It’s ironic that an animal whose name includes the word sun would be a creature of the night. But once darkness descends, the Malayan sun bear (Helarctos malayanus)—the smallest member of the bear family—lumbers through the dense, lowland forests of Southeast Asia, snacking on berries, birds, fruits, insects, lizards, rodents and roots.
Sun bears grow to only about half the size of American black bears. Males, slightly larger than females, are about five feet in length and weigh up to 150 pounds. Their sleek, black coats are short to avoid overheating in the tropical weather but thick and coarse to provide protection from branches, twigs and rain. A sun bear has an excellent sense of smell and claws that exceed four inches in length, which it uses to rip open trees and termite nests.
Their small stature suits the sun bears’ arboreal lifestyle and allows them to move easily through the trees. They have even been observed making sleeping platforms high above the ground out of branches and leaves. In fact, the Malay name for the sun bear means “he who likes to sit high.” Another nickname, “honey bear,” refers to the bears’ almost comically long tongues, which they use to extract honey from bees’ nests.
Little is known about the social life of sun bears, but there is some evidence to suggest that they may be monogamous. Sows make ground nests and give birth to one or two blind, helpless babies that weigh about 11 ounces. Mother sun bears have been observed cradling a cub in their arms while walking on their hind legs, a rare trait among bears.
Unfortunately, gathering conservation data on sun bears is difficult because of their remote habitats—from southern China to eastern India and as far south as Indonesia—and shy personalities. What is known is that their homelands are being rapidly lost to deforestation, and some farmers kill them on sight because they often eat crops. According to World Wildlife Fund, poachers hunt them for their fur and for their body parts, which are used for medicinal purposes even though scientists have proved that bear body parts have no medical value at all. Adult females are also frequently killed so that their cubs can be taken and sold in the pet trade.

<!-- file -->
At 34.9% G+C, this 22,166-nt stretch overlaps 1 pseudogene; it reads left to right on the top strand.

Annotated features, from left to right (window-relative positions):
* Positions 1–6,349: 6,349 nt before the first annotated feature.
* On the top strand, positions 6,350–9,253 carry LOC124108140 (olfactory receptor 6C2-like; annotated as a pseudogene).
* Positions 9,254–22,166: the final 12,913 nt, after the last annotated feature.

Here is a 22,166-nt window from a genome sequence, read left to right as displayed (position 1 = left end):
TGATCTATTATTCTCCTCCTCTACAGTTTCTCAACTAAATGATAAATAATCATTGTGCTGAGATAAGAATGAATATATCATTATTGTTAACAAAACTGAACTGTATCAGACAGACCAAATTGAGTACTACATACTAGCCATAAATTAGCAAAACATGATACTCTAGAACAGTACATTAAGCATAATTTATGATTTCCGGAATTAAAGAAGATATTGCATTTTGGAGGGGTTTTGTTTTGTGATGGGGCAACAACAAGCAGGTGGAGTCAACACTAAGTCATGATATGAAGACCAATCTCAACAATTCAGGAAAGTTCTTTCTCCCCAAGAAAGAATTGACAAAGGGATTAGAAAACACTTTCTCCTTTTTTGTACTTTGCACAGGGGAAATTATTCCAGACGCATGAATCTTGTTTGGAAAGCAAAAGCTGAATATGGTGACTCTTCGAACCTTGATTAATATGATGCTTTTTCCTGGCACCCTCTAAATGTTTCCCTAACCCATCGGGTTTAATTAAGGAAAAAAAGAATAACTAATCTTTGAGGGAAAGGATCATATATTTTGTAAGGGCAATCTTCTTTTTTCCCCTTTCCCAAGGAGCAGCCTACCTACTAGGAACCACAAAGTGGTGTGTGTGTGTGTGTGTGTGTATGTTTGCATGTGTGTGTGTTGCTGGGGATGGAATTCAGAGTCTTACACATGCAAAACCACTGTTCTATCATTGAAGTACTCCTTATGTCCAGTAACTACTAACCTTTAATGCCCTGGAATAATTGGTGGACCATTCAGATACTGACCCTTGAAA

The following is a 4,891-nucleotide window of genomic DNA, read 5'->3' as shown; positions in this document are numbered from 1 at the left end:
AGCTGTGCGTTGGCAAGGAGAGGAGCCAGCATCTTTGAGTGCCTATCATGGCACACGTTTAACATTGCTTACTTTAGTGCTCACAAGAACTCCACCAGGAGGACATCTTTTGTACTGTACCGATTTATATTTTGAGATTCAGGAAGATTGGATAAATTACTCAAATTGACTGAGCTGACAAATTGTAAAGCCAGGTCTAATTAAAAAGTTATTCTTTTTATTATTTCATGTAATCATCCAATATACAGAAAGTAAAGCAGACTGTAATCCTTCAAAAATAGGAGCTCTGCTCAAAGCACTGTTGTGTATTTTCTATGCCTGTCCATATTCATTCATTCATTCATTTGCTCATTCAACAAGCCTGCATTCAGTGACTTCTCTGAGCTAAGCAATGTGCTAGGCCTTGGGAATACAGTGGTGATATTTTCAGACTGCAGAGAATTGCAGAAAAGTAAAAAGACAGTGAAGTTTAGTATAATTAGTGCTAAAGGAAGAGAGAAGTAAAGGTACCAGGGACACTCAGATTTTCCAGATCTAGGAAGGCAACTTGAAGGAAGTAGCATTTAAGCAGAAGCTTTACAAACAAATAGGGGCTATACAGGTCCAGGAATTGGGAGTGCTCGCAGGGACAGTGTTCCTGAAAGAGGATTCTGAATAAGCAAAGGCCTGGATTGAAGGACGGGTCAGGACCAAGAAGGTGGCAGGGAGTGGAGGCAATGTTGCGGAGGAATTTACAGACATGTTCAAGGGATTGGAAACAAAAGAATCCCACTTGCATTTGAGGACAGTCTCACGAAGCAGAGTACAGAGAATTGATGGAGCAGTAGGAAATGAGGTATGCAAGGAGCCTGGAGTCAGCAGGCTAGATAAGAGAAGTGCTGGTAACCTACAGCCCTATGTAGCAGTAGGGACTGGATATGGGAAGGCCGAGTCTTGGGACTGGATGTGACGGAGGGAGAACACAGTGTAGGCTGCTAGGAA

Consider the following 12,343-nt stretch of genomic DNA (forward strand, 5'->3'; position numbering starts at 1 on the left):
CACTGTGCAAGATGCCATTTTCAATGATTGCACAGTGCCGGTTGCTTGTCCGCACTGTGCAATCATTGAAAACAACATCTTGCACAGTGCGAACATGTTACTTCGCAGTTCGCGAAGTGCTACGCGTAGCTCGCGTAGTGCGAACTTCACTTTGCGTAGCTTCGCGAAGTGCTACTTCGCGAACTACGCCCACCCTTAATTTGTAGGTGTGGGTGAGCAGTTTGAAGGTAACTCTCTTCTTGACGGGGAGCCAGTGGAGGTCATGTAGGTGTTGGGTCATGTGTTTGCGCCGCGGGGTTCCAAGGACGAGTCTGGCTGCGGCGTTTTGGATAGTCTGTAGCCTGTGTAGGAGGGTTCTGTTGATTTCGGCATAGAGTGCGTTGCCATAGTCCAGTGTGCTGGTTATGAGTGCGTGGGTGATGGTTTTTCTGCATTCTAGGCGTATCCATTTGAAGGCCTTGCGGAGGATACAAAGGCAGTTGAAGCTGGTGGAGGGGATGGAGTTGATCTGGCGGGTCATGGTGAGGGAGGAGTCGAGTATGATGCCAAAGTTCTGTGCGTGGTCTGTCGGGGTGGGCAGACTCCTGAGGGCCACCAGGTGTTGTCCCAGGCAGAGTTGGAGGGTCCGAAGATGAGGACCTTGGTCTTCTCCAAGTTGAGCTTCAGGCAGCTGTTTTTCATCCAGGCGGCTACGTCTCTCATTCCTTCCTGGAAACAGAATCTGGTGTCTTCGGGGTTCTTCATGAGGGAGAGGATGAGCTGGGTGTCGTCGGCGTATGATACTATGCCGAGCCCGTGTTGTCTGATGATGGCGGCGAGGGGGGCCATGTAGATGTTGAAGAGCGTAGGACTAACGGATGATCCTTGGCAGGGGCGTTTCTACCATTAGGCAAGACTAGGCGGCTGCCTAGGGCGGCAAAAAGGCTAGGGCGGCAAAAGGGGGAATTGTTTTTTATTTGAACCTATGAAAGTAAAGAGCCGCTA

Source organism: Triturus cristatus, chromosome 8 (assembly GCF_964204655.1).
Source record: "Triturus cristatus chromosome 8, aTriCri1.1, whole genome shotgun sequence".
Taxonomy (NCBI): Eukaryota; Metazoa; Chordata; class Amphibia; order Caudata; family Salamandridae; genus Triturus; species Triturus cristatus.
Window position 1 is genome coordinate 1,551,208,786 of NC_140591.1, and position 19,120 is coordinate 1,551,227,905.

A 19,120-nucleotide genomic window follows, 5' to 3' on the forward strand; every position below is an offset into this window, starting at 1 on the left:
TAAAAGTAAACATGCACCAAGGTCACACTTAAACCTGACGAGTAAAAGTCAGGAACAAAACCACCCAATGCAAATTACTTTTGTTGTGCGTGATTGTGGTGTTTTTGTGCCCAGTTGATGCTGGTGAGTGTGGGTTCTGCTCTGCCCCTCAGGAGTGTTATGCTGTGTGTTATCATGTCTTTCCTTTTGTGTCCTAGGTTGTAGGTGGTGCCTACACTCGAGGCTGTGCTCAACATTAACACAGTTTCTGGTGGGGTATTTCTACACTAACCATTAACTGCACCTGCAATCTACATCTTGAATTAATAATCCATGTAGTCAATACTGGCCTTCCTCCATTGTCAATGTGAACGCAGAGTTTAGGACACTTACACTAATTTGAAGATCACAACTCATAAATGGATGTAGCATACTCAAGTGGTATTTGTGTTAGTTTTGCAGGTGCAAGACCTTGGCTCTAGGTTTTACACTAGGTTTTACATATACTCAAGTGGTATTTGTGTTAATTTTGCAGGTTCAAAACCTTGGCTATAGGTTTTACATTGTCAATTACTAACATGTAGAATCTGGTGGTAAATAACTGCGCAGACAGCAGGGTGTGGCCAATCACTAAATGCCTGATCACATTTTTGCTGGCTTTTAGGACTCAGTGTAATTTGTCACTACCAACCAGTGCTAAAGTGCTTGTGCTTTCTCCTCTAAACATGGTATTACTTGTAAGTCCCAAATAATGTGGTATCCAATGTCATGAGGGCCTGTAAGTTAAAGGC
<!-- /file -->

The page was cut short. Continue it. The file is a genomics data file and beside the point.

The IUCN lists sun bears as vulnerable to extinction; sadly, lack of data prevents them from being listed as endangered. It is unknown how many are left in the wild since sun bears’ secretive natures make them hard to find, and few studies have focused on these animals. Wild sun bear populations are believed to be quickly dwindling, however; it is thought they have declined more than 30 percent in the last 30 years. Although it is illegal to kill sun bears, laws protecting them are rarely enforced.
Watch the first video below from National Geographic. With the help of the Bornean Sun Bear Conservation Center, it will familiarize you with some of the facts regarding sun bears. Then view the second video, from National Geographic Short Film Showcase. In a creative, storytelling format, it illustrates the very real dangers that sun bears face throughout Southeast Asia. Despite being small, these shy creatures fulfill vital roles in the health of their forest ecosystems.
Some claim that the name of the nocturnal Malayan sun bears isn’t a result of irony but was granted due to the bib-shaped, golden or white patch on their chests. Legend has it that this attribute represents the rising sun.
Let’s hope it hasn’t set on this diminutive, charismatic and rare bear.
Here’s to finding your true places and natural habitats,